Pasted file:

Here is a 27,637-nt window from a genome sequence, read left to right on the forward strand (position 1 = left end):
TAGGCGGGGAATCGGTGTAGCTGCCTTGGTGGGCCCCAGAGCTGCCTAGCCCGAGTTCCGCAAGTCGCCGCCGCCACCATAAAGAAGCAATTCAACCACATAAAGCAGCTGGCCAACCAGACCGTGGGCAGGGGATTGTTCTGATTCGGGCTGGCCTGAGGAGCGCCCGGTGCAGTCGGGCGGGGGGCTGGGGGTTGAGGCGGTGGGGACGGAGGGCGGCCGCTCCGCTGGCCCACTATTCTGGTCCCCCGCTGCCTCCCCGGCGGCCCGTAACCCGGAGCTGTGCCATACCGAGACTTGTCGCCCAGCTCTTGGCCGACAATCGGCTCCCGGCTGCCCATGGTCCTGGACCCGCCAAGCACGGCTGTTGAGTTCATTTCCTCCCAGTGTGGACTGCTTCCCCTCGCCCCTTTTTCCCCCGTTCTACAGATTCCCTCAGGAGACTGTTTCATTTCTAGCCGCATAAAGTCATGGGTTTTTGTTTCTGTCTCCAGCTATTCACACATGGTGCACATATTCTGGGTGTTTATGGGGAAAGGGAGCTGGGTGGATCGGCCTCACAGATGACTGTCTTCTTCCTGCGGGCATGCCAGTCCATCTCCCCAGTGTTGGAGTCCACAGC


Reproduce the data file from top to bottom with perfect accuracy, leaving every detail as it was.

Here is a 27,637-nt window from a genome sequence, read left to right on the forward strand (position 1 = left end):
TAGGCGGGGAATCGGTGTAGCTGCCTTGGTGGGCCCCAGAGCTGCCTAGCCCGAGTTCCGCAAGTCGCCGCCGCCACCATAAAGAAGCAATTCAACCACATAAAGCAGCTGGCCAACCAGACCGTGGGCAGGGGATTGTTCTGATTCGGGCTGGCCTGAGGAGCGCCCGGTGCAGTCGGGCGGGGGGCTGGGGGTTGAGGCGGTGGGGACGGAGGGCGGCCGCTCCGCTGGCCCACTATTCTGGTCCCCCGCTGCCTCCCCGGCGGCCCGTAACCCGGAGCTGTGCCATACCGAGACTTGTCGCCCAGCTCTTGGCCGACAATCGGCTCCCGGCTGCCCATGGTCCTGGACCCGCCAAGCACGGCTGTTGAGTTCATTTCCTCCCAGTGTGGACTGCTTCCCCTCGCCCCTTTTTCCCCCGTTCTACAGATTCCCTCAGGAGACTGTTTCATTTCTAGCCGCATAAAGTCATGGGTTTTTGTTTCTGTCTCCAGCTATTCACACATGGTGCACATATTCTGGGTGTTTATGGGGAAAGGGAGCTGGGTGGATCGGCCTCACAGATGACTGTCTTCTTCCTGCGGGCATGCCAGTCCATCTCCCCAGTGTTGGAGTCCACAGC